August 17, 2022

Big Little Things

Never underestimate the big importance of small things.  

It’s a line from a book called The Midnight Library that we listened to while driving from Steamboat Springs to Austin this week.  The character in the book who uses it in turn got it from Henry David Thoreau, who said, “The little things in life are as interesting as the big ones.”

Illustration 37902156 / Choices © Alain Lacroix | Dreamstime.com

It’s a thought-provoking and clever novel. So there’s our book recommendation.

The big little thing this week in the stock market is options-expirations. And the big little thing for investor-relations professionals – and CNBC commentators – is 13Fs are out.

Options-expirations though gets little attention from observers. Brian Sullivan and I talked about it some months ago, but otherwise it goes largely unnoticed, this big thing.

The stock market bottomed powerfully – at least the way we measure the data – at June options-expirations.

July expirations dropped the hammer on the Growth trade. For Tech stocks it was like that Ludicrous Mode button in the Tesla Plaid.  Explosive.

This week those instruments that set the market on fire are done. The market cannot sustainably rise without Tech.  And it didn’t. Then Tech took off with one little thing: Leverage from derivatives.

I’m not saying it’ll end this week or with new options trading Monday Aug 22. But it sure won’t surprise me. I can give you a list of data points that signal it.

It’s not a little thing.  But people treat it that way and underestimate the big importance.

But 13Fs? Surely I’m not suggesting these are little things.  (For you few wondering what I’m talking about, it’s the quarterly report on shareholdings derived from Section 13f of the Securities Exchange Act, added in 1975.)

Well, in the sense that if you add up the puts and takes each quarter and get a net number for ownership change, it is. You’ll find it’s about two or three days of trading volume.

And there are 67 trading days in each quarter.

Think about what’s happened in 2022 so far.  Worst half-year in a half-century for stocks. Most consecutive market declines in roughly 100 years. Record-high Short Volume. Volatility over 3% daily for much of the year in S&P 500 stocks. Pandemic winners down 80%.

It’s been dramatic. Executive teams have longed for guidance.

Without giving away the punchline of The Midnight Library, it’s about choices.  One small choice can  change the outcome of one’s life. Paraphrasing David Thoreau, every small decision is interesting.  We could choose to say hi to the stranger passing us, or not. What if your one act of kindness altered that person’s view of life?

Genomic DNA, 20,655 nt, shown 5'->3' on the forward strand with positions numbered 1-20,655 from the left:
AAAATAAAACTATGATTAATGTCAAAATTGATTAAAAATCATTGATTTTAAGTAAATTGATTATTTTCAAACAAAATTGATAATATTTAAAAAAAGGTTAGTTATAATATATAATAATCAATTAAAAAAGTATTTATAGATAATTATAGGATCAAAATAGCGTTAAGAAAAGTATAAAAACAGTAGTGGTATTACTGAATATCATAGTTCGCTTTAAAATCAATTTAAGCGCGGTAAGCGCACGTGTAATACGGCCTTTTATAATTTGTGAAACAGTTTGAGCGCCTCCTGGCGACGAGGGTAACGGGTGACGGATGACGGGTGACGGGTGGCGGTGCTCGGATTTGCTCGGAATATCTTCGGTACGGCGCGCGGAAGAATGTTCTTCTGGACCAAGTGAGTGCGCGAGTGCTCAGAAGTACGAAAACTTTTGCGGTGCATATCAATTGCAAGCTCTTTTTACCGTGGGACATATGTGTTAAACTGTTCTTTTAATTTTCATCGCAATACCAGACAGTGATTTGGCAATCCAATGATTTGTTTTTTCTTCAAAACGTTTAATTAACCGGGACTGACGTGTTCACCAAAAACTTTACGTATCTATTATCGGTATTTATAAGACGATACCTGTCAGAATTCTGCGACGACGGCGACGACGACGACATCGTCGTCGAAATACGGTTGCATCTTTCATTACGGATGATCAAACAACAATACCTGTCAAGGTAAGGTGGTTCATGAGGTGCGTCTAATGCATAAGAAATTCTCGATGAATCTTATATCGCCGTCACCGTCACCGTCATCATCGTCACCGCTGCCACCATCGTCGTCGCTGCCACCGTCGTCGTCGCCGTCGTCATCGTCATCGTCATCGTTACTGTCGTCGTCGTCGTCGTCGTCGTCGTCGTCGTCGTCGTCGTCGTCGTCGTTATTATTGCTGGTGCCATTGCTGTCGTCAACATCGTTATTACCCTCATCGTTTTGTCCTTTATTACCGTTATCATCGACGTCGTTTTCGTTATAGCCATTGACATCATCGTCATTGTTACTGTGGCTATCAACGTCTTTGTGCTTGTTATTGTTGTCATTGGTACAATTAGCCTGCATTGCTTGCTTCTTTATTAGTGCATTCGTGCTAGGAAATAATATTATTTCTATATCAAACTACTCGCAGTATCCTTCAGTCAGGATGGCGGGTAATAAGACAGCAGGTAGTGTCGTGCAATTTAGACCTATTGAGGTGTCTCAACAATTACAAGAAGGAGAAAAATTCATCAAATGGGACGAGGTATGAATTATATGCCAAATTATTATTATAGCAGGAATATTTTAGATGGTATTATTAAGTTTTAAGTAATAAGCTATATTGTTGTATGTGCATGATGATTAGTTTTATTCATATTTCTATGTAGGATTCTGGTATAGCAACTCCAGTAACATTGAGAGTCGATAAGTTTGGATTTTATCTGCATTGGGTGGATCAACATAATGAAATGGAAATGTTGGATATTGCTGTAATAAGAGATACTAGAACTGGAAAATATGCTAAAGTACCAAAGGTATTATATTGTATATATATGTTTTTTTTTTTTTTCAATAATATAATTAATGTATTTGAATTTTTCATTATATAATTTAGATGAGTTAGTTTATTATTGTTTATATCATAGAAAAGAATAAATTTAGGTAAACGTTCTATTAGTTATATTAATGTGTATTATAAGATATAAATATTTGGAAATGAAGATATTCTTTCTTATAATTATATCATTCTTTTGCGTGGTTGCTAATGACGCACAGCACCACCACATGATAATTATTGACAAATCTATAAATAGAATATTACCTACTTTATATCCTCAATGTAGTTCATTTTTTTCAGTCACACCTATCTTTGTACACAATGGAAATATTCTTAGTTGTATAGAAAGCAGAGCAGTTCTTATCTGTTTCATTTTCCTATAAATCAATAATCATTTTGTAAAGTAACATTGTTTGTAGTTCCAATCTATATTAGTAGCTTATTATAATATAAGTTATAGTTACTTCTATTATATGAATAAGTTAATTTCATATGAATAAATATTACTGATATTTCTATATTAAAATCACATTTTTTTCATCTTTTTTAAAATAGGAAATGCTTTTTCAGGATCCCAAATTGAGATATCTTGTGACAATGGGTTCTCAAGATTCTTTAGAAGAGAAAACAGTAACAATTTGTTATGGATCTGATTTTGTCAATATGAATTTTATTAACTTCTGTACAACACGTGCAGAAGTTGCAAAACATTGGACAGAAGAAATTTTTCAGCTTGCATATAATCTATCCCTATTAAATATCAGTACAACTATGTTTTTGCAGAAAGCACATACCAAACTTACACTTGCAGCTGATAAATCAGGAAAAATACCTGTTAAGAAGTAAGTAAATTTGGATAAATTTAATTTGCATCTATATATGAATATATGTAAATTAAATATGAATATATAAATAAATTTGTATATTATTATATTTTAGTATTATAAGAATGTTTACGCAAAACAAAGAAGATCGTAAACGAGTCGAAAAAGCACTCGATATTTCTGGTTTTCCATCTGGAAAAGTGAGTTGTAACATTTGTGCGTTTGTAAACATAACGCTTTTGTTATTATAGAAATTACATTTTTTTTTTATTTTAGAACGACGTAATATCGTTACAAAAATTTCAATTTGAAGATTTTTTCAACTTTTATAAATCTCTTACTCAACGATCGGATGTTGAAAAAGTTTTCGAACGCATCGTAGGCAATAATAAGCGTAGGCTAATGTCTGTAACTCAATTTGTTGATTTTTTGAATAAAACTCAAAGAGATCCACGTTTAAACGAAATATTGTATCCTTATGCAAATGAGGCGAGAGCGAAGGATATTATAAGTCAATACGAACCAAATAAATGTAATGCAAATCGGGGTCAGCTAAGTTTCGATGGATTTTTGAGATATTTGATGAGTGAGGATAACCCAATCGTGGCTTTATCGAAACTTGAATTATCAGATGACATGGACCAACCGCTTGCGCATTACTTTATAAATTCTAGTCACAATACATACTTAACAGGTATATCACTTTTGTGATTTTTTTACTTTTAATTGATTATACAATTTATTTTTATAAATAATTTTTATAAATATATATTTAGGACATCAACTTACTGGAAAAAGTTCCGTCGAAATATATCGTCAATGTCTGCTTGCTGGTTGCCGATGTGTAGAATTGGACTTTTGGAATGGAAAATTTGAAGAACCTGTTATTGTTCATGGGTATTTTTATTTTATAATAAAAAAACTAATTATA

Pick your small thing.  I’ll let you read the book.

Now, let’s apply it to investor-relations for public companies and our role as givers of guidance, doers of little things.  We have no idea, really, if the June 30 13Fs reflect what institutions own now (settlement data won’t close that gap – they catch about 5% of trading volume, folks).

It’s just what we’ve always done, since 1975.

You have a chance to change that cadence, with a decision, guidance. Both things are happening this week. Will your CEO know about both? And which is likely to affect the stock market more? 

Suppose you decided to tell your c-suite at June expirations that Demand for stocks had plunged to the same level measured in Mar 2020, and Short Volume (not Short Interest, which is even older than the 47-year-old 13Fs) was at a record 49.4% of S&P 500 trading volume.  In Mar 2020, the same conditions marked a bottom.

That’s just a little thing. But wow. What a difference.  It might change the way your executive team and Board think about the stock market. And what drives it.

The beautiful thing about decisions is that they’re ours. We’re not forced into them. Every day is a chance to choose to DO SOMETHING DIFFERENT.

Which could lead to the next little thing.  What about moving your earnings date outside the options-expirations period?  What about sending your c-suite a weekly pie chart reflecting 100% of the money behind price and volume?

What about measuring Active money as a constituency before you report results, and again a week afterward, and sharing how it changed – and what that means?

These are all little things of very big importance – that are vastly more interesting than waiting for the 13Fs 45 days after the quarter ends. At a point that’s meaningless versus what the market has done.

I’m not saying don’t use 13Fs. But they’re backward-looking and incomplete and offer no explanation about the behaviors that have exploded and prevailed since 1975. And you can be giving little metrics every week, every day even.

The little things can be what makes a bigtime difference.

Yes, I was philosophically moved by the book!  And sure, I think public companies should be measuring all the money, all the time. 

But it’s invigorating too, to know you can choose to do something new, something different, every day.  If you’re intrigued, holler.  We’ll help.

And if not, give the book a read.  It might change the way you think about life.

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